Once the school year starts, every week seems to fly by. First it’s back to school events and a new routine, then it’s the buzz of Halloween, followed by Thanksgiving and the winter holidays. It’s a lot to keep track of, and even the most organized person may need a little help keeping it all straight. So if you’re wondering when Hanukkah 2021 is, you’ve come to the right place. And spoiler alert: the eight nights of Hanukkah fall a little early this year (though you still have plenty of time to prepare).
When does Hanukkah start in 2021?
The dates of Hanukkah change each year, but generally the holiday falls somewhere between late November and late December. On the Jewish calendar Hanukkah always falls on the 25h of the month known as Kislev, but that date shifts each year on the Gregorian candle.
So when is Hanukkah? In 2021, Hanukkah begins on Sunday, Nov. 28 and goes through Monday, Dec. 6. This means right as the Thanksgiving leftovers are finished (Turkey Day is Nov. 25 this year) it’s time for Hanukkah to start.
The History of Hanukkah
Hanukkah, also known as the Festival Of Lights, is actually not considered as holy as other Jewish holidays include Yom Kippur or Passover. Still, Hanukkah is widely celebrated around the world.
In the second century BCE, there was a Greek ruling power in Jerusalem. The king at the time, Antiochus IV, outlawed the Jewish religion and demanded that Jewish people worship Greek gods and assimilate into Greek culture. A group of Jewish people, known as the Maccabees (led by Judah the Maccabee) rose up in rebellion, effectively forcing the Greek Seleucids out.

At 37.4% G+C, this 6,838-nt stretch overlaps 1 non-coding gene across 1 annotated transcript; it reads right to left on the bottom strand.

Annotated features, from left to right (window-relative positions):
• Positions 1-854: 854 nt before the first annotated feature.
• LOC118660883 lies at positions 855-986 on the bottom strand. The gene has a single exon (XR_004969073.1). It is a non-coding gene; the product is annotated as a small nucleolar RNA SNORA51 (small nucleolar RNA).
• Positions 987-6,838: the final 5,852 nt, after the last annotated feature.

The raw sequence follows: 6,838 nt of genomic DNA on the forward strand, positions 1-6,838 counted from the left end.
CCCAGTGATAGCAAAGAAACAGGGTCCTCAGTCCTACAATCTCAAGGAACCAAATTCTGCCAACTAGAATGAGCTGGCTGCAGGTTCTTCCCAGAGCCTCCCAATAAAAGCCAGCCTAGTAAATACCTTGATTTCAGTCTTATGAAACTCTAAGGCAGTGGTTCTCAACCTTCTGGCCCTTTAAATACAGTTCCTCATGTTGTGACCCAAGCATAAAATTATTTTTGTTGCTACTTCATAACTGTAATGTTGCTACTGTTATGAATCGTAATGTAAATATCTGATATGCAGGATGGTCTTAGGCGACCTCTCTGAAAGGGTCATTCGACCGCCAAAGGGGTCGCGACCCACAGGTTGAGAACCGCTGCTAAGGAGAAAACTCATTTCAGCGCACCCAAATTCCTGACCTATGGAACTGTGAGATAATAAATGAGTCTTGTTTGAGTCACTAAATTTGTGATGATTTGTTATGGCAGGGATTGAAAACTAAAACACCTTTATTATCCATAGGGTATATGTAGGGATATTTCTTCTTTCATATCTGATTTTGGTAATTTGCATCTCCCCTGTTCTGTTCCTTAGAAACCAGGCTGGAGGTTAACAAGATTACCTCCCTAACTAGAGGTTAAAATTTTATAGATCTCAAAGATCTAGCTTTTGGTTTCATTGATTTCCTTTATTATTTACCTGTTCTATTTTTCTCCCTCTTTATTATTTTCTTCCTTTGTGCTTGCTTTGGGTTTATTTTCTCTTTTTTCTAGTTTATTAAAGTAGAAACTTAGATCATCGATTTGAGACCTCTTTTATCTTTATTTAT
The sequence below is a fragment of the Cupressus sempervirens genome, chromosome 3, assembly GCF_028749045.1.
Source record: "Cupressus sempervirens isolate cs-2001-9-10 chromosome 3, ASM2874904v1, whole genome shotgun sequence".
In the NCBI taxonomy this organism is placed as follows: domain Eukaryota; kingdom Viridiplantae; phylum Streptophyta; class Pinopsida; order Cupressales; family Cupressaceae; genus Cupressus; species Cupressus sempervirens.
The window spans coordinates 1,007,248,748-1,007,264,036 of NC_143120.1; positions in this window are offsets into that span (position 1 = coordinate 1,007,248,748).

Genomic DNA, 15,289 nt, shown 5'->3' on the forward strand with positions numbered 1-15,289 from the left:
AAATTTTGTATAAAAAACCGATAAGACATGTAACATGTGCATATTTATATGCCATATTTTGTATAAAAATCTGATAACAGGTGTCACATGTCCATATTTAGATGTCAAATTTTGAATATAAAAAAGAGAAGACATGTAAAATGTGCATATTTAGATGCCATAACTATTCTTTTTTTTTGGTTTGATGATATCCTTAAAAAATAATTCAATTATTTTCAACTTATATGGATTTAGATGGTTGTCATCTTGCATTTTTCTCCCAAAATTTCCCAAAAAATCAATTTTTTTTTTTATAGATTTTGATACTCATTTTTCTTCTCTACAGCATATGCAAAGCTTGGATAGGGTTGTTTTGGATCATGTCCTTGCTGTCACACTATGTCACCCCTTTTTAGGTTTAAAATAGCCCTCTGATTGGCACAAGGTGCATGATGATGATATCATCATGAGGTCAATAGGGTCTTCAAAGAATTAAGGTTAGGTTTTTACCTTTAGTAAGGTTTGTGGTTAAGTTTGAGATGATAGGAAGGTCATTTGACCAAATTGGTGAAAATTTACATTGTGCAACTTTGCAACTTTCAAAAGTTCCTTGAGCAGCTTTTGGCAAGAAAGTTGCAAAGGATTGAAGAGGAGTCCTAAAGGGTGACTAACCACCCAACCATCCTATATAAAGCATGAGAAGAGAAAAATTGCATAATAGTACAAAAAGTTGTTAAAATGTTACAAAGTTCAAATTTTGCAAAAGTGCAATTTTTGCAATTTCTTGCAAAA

According to the Talmud, a book of Jewish law and teachings, when the Maccabees went back to the temple to reclaim it as their own, all but one vial of oil to light the lamps had been broken in the war. The oil should have burned for just one night, and yet, as the story goes, it burned for eight days and nights; it became the symbol for the holiday and a triumph of light over darkness.
Ways to Celebrate Hanukkah
Every family will have their own unique traditions and ways to celebrate Hanukkah; maybe you watch a special Hanukkah movie, wear matching PJS, or try making your own candles. Most traditionally, Hanukkah is celebrated by lighting candles in a menorah, a candelabra with spaces for nine candles (one for each night plus an extra candle with which to light the others).
On each successive night, one more candle is added to the menorah (so for example, on the first night you’ll light one candle plus the helper candle, on the second night two, and so on for each of eight nights). Some families will sing songs or say prayers as they light the candles. Others may exchange gifts on each of the eight nights.
If you do celebrate with gifts, remember that because Hanukkah is on the early side this year and there are supply chain slow-downs, you may want to order your gifts as you as you think of it, so there’s no last minute scramble to find a Squishmallow or a Baby Yoda.